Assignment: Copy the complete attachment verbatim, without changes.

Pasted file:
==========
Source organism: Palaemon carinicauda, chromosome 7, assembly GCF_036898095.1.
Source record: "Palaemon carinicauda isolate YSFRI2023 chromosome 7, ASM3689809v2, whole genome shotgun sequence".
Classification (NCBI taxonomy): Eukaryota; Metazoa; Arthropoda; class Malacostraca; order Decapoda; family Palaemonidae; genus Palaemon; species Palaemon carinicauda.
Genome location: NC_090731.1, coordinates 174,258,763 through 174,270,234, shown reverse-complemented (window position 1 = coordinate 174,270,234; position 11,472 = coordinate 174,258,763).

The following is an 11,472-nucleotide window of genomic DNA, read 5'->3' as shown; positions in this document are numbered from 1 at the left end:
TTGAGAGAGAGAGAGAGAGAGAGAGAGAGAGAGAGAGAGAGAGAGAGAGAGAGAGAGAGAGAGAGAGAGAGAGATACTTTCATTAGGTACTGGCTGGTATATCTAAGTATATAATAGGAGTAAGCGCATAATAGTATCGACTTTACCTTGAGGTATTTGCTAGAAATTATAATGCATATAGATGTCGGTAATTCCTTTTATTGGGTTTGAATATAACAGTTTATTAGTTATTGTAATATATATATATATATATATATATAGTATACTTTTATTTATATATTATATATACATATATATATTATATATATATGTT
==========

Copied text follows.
Source organism: Palaemon carinicauda, chromosome 7, assembly GCF_036898095.1.
Source record: "Palaemon carinicauda isolate YSFRI2023 chromosome 7, ASM3689809v2, whole genome shotgun sequence".
Classification (NCBI taxonomy): Eukaryota; Metazoa; Arthropoda; class Malacostraca; order Decapoda; family Palaemonidae; genus Palaemon; species Palaemon carinicauda.
Genome location: NC_090731.1, coordinates 174,258,763 through 174,270,234, shown reverse-complemented (window position 1 = coordinate 174,270,234; position 11,472 = coordinate 174,258,763).

The following is an 11,472-nucleotide window of genomic DNA, read 5'->3' as shown; positions in this document are numbered from 1 at the left end:
TTGAGAGAGAGAGAGAGAGAGAGAGAGAGAGAGAGAGAGAGAGAGAGAGAGAGAGAGAGAGAGAGAGAGAGAGATACTTTCATTAGGTACTGGCTGGTATATCTAAGTATATAATAGGAGTAAGCGCATAATAGTATCGACTTTACCTTGAGGTATTTGCTAGAAATTATAATGCATATAGATGTCGGTAATTCCTTTTATTGGGTTTGAATATAACAGTTTATTAGTTATTGTAATATATATATATATATATATATATAGTATACTTTTATTTATATATTATATATACATATATATATTATATATATATGTT